The ability to accept help was one of the life lessons Sabina learned from her accident. “Every person who was there wanted to be there,” she says. “That was such a blessing in my life.”

Daughters Umbreen (far left) and Attia (far right) provided a great deal of support for their father, Saleem, and mother, Sabina, following her injury.

Facing Fear

Another important lesson came when her oldest daughter asked Sabina to cook something shortly after she came home from the hospital. When she first tried to cook after the accident, Sabina experience anxiety attacks.

The attacks began with shaking and pain in her ankles and legs, because that was the first part of her body to be injured when her skirt caught fire. Sabina had to remember to slow down and breathe. First she would turn on the fan, then drink water and apply a cold cloth to bring down her heart rate.

She decided to face her fear and work through it in therapy. “The burn had already taken so much of me by then, that when my daughter asked me to cook something for her, I promised myself I wasn’t going to let this accident affect any more of my life,” she recalls. “I wasn’t going to give it anymore than it had already taken from me.”

For a few months Sabina and Saleem saw a therapist to learn new coping strategies to handle the anxiety. Sabina began writing about her thoughts and feelings in a journal. She also started writing positive sayings and motivational quotes in a notebook. Her niece also sent her inspirational thoughts and articles online.

To this day, Sabina sometimes goes back to the notebooks or writes new ideas in them. “The notebooks take me out of the state I’m in,” she says, “and put me in a more positive frame of mind.”

Finding a Safe Place a WBC

In September 2011, about a year after she was released from the hospital, Sabina attended her first World Burn Congress in Cincinnati. She remembers it as one of the most emotional experiences of her life. “Seeing so many other people with scars, meeting others in similar situations, was very reassuring for me,” says Sabina. “It became a safe place very quickly.”

At this year’s World Burn Congress in Milwaukee, Sabina and Saleem participated in the Phoenix Society’s SOAR (Survivors Offering Assistance in Recovery) training program. A testament to how far they’ve come, the Qureshis are preparing to serve as peer support volunteers at the University of Michigan Trauma Burn Center, helping other burn survivors and their loved ones. It’s something they have wanted to do since Sabina was released from the hospital in September 2010.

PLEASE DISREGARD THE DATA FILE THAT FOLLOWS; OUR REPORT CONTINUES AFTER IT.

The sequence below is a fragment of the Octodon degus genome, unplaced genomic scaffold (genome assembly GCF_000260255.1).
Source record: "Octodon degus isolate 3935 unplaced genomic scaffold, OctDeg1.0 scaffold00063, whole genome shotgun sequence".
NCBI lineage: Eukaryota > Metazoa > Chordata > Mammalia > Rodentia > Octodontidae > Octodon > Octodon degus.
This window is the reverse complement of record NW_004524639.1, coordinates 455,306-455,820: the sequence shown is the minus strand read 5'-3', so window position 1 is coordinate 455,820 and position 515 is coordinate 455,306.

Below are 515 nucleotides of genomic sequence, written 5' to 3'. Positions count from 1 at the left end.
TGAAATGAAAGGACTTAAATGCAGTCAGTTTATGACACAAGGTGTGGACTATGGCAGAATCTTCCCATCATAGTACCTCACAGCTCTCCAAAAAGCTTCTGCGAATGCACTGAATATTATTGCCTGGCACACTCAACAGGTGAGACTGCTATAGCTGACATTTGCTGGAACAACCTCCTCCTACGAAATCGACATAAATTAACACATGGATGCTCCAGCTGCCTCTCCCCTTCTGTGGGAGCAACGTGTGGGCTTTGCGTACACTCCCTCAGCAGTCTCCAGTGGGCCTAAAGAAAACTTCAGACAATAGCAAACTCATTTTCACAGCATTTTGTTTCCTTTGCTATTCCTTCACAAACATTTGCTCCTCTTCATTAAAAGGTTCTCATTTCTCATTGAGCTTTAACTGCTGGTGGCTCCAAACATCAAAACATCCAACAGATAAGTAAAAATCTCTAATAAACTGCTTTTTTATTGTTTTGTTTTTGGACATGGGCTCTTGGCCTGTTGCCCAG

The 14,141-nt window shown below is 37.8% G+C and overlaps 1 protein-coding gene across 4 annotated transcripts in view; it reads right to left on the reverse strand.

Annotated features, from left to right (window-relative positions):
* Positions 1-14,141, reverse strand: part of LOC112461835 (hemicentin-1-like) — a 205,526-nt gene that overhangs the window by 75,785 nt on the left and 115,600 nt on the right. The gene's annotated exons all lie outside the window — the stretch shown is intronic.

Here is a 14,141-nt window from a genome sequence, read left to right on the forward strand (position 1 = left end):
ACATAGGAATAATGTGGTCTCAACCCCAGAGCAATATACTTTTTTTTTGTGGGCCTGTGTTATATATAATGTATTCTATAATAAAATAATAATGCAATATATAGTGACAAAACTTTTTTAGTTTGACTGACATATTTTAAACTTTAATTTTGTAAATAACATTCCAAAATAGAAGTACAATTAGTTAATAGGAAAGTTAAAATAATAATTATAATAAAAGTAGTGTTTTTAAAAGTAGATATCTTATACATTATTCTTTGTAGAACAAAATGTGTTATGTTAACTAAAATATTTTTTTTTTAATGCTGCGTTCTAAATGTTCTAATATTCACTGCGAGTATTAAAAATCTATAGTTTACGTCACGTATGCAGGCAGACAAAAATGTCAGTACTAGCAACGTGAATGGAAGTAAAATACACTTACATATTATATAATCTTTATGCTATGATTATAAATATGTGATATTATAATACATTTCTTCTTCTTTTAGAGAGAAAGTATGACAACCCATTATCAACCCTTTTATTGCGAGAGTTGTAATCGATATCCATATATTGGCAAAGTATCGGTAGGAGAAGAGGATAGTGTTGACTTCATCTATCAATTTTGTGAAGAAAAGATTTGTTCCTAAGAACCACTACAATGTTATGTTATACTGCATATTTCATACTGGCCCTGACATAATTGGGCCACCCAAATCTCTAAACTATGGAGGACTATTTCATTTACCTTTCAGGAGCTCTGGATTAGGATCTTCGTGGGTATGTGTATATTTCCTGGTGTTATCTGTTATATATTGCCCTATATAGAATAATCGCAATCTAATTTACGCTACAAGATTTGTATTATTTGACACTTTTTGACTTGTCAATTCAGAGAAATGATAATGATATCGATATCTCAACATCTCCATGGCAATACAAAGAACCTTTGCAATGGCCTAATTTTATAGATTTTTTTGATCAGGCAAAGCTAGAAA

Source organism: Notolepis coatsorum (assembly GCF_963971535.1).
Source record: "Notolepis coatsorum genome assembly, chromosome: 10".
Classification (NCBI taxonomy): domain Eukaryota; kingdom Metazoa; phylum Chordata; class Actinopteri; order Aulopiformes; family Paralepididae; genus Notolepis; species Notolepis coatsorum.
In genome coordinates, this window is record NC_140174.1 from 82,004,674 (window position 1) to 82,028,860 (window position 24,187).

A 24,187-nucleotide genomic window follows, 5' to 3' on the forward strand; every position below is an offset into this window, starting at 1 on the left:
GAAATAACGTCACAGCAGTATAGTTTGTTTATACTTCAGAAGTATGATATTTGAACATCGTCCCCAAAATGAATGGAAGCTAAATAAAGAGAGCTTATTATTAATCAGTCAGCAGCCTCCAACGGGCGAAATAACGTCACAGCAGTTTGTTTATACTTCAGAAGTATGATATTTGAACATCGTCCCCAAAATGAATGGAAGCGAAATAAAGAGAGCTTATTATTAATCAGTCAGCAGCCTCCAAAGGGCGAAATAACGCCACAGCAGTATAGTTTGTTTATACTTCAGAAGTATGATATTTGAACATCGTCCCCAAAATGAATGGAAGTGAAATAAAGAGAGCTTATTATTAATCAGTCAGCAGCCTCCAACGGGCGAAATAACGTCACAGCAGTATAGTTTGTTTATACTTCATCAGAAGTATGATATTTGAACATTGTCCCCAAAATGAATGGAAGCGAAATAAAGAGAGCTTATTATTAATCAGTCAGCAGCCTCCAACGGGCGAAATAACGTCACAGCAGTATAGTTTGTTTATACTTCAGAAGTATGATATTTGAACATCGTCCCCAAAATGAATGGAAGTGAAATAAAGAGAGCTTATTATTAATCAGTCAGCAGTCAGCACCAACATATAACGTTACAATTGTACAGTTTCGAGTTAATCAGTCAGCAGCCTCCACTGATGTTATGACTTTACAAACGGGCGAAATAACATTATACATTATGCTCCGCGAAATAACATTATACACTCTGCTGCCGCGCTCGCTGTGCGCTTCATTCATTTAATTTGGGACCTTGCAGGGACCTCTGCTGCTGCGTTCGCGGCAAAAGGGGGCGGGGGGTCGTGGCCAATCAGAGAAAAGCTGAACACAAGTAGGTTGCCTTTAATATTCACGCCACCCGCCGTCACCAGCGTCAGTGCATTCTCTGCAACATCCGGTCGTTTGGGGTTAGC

Making Each Day Count

With each passing day, Sabina sees new evidence of her physical, emotional, and spiritual recovery. She and Saleem renewed their wedding vows on their 25th anniversary in a traditional Indian ceremony that involved circling a lighted fire pit. She didn’t hesitate for a moment.

Saleem believes that life is richer since his wife’s accident. “We don’t wait for tomorrows anymore. We make today count, for both of us.”

“Life is much crisper, more vibrant,” Sabina adds. “We tell people we love them often and show how much we appreciate them.”

Perhaps Sabina’s proudest accomplishment is overcoming her fear and experiencing her passion for cooking anew. Her recipe for life is simple:

Coriander. Cumin. Turmeric. A pinch of hope and a dash of wonder.


Kathy Edwards, PhD, is a burn survivor and member of the national advisory committee for the Phoenix Society’s SOAR program. She has conducted SOAR training workshops in several states and serves as an online chat moderator for The Phoenix Society. She is a professor of communication at Weber State University in Ogden, Utah.


This story is an excerpt from The Phoenix Society’s® Burn Support News, Issue 3, 2012. Burn Support News is a quarterly publication that contains articles on the emotional, psychological, and social aspects of burn recovery.  All Rights Reserved.